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Dress

Date:
ca. 1843
Culture:
American
Medium:
wool, silk
Dimensions:
Length at CB: 50 1/2 in. (128.3 cm)
Credit Line:
Brooklyn Museum Costume Collection at The Metropolitan Museum of Art, Gift of the Brooklyn Museum, 2009; Brooklyn Museum Collection
Accession Number:
2009.300.43
Not on view
This is a stunning example of the beauty of printed and dyed fabrics that were used in the 1840s. The combination of design complexity with complicated printing and ombré dying methods create this visually satisfying textile which is shown to full effect on the full skirts of the period.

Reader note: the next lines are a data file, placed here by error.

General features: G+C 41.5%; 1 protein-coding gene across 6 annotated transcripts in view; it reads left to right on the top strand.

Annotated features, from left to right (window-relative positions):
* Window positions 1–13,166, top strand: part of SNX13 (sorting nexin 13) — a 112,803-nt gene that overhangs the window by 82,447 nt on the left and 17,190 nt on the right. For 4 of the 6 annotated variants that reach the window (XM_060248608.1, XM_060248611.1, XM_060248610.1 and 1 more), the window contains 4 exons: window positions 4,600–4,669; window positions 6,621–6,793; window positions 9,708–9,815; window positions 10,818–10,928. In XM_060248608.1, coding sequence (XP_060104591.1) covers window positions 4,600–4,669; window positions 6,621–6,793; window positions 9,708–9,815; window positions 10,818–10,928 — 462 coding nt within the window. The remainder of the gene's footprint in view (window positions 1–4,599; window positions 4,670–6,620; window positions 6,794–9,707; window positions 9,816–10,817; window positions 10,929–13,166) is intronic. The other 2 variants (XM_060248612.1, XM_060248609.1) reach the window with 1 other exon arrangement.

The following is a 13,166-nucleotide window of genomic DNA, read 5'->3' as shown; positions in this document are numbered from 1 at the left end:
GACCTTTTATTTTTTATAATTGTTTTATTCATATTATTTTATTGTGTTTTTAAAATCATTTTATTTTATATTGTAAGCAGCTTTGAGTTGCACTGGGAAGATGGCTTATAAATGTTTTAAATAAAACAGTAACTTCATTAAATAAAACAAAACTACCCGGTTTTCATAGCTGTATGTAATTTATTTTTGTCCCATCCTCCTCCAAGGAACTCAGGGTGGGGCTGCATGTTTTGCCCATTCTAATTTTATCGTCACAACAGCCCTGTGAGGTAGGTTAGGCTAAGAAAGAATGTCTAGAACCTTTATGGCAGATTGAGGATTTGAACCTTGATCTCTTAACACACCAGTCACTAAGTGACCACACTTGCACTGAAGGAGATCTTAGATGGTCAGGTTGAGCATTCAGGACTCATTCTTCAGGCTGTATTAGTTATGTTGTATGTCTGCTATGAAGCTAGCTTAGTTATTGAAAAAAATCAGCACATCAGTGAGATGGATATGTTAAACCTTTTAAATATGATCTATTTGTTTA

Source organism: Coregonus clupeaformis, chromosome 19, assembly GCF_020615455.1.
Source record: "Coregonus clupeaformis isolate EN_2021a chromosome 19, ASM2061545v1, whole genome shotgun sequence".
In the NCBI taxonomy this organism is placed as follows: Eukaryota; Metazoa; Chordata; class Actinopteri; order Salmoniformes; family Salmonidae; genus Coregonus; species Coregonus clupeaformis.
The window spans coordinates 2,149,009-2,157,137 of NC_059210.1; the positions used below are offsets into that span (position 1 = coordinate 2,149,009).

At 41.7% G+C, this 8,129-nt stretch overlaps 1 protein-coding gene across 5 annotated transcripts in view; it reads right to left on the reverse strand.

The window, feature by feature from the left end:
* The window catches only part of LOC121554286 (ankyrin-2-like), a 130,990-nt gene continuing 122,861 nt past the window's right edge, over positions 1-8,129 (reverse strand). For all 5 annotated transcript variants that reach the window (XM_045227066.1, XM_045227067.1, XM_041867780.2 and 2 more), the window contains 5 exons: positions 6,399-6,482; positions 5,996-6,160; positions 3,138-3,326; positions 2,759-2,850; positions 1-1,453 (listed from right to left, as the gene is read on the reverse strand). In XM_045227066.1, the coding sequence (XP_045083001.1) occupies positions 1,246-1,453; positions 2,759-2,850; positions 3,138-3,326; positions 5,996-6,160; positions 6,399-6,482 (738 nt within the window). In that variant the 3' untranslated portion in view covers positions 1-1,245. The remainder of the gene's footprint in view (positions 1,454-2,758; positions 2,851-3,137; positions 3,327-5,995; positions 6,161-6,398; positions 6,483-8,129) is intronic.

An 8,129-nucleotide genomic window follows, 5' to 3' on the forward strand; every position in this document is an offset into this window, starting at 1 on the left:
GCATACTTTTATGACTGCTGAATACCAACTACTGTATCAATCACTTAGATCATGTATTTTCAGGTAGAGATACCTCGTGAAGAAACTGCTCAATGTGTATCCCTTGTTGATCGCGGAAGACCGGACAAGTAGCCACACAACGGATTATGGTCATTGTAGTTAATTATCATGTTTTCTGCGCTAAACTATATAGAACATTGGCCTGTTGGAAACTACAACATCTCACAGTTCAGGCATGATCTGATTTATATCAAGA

The female silhouette of the middle of the 19th century consisted of a fitted corseted bodice and wide full skirts. The conical skirts developed between the 1830s, when the high waist of the Empire silhouette was lowered and the skirts became more bell shaped, to the late 1860s, when the fullness of the skirts were pulled to the back and the bustle developed. The flared skirts of the period gradually increased in size throughout and were supported by a number of methods. Originally support came from multiple layers of petticoats which, due to weight and discomfort, were supplanted by underskirts comprised of graduated hoops made from materials such as baleen, cane and metal. The fashions during this time allowed the textiles to stand out because of the vast surface areas of the skirt and a relatively minimal amount of excess trim.
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